What I’ve learned as a freelancer

Image taken from pixabay.com @annawaldl // CC0 Creative Commons

Being a freelancer is not easy, some people try to screw you over, others just don’t stick to the agreements. Here are a few tips and experiences I’ve learned over the past months/year as a freelancer — some of them the hard way.


Always set up a contract or agreement. If you are not billing hourly, but a flat rate, you should definitely include what your task is exactly. It happens often, that your clients want you to do more than you agreed to, but since you didn’t write it down there is no proof of that , and you end up doing it anyway — for free.

If it is a digital product (websites, photos, …) — specify who the owner of the product is after you completed the assignment. Do you think you may be able to resell the product in the future? Don’t make the client the owner of the product — instead just “sell him your services” by setting it up and “optimizing it for his needs” or just give him the right to use it as he wants but still clear you the right to use it too. Doing this way, you still have full rights over the product and you can sell it to another client later on.

If you think that you are going to have expenses during working on the project (possible license costs, new parts, …), agree with the client who is going to pay for that — is it included in the flat rate?

Also don’t forget to include you terms like possible down payments, when the final product is delivered, how the product is delivered and when and how much your client has to pay.

Down payments

Whether you have agreed to a flat rate or billing hourly, it is totally okay to ask for a down payment. You can definitely ask for 20–25%, I have even had clients who insisted in paying 50% up front. This is not only a protection for you, but also for him. Why? The client sees it as an incentive for you to actually finish the work to receive the other part, for you it’s a protection, the client has already paid you something, why should he waste that money and don’t pay the rest? But make sure you don’t hand over the product until the payment has been through!

Saying no

Don’t be afraid to say no! Especially if you have agreed to a flat rate, it is definitely fine to say no to a request. Particularly if it is not something which is done in a few minutes, don’t let the client use you and make you work for free.


Build up a portfolio of projects and references. Are you working in the web development business? Make yourself a (good looking!) website and put a few projects worth showing or references of (known) companies on there. Are you a photographer? Get a few photos or links to newspaper articles you have worked on.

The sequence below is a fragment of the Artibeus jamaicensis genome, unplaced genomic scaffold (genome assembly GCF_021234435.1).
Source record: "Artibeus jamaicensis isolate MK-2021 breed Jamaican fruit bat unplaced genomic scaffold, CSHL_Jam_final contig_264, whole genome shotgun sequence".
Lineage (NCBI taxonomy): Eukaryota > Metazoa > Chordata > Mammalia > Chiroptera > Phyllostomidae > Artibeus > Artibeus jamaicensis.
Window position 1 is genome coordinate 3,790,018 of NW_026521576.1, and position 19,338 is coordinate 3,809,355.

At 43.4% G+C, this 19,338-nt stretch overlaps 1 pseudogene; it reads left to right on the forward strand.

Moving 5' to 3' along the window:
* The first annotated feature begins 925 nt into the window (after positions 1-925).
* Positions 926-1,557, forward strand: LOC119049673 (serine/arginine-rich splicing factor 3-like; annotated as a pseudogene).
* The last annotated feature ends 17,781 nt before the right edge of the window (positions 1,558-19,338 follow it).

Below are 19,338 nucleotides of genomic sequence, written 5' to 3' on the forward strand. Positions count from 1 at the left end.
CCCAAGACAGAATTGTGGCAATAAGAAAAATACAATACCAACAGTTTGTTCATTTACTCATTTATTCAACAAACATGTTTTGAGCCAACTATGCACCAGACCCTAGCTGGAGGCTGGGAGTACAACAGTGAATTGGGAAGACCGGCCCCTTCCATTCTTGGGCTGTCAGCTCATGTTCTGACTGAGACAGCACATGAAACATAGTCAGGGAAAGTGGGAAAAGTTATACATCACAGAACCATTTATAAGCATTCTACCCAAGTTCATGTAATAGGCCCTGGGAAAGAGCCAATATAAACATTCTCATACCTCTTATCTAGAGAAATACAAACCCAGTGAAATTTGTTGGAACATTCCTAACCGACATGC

Never lie to your client

Never ever lie to a client. If you are confronted with a problem, you won’t manage to finish by the deadline or anything else, call him or leave him a note. Also, if he asks you how things are going and whether the progress is how he expects it to be, tell him the truth, even if it is not something he wants to hear.

This way, the client realizes that he can trust you and can adjust to possible postponements in the future.

Keep your client up to date

Notify your client every time you have reached a milestone or an important part of the project. Maybe arrange a meeting, so he can take a look at what you have done. These meetings can also be used to clear any open questions — both from you client and you. This also gives your client the feeling that you care about him and gives him safety — imagine you have a project in order and don’t hear back from the contractor in a few weeks? You wouldn’t like that too I guess.

Stay in schedule

Try to stay in schedule as much as possible. If you are working on a bigger project, make up a schedule before starting. This way, you always know when you should have completed which task. If you finish something earlier than planned, continue with the next task. It’s better to finish early — this is one of the best ways to impress a client.

Always notify your client when you are out of schedule! This way you can save both yourself and your client a lot of trouble! But remember, that a client is legally permitted to cancel the assignment and even ask for compensation if you don’t deliver on time!

Keep track of incomes and expenses

Always keep track of your exact incomes and expenses. You can either use a Excel sheet or a software like FusionInvoice (this is not an advert — I just really like their product) for this.

Also, take a look at the laws in your country, what exactly do you need to keep track of? How do you need to keep track of your incomes and expenses?

This doesn’t just save you possible trouble, you will also have a great overview whether you made profit or loss.

Don’t throw away anything — keep everything digitally and physically

Never ever throw away contracts, agreements or invoices! Not even after you have finished the project and received your payment! Not only is it a proof if something goes wrong or your client tries to screw you over, in some countries it is also mandatory by law to keep everything for a few years.

Also, I couldn’t think of any reason other than lack of physical space why you’d want to throw anything anything at all? You can keep everything digitally (just scan the contracts for example). But don’t forget to check your countries laws — in Austria for example you need to keep some things physically too!

What do you think? Do you have any other tips or experiences? Leave a comment or drop me a message on Twitter @floriantraun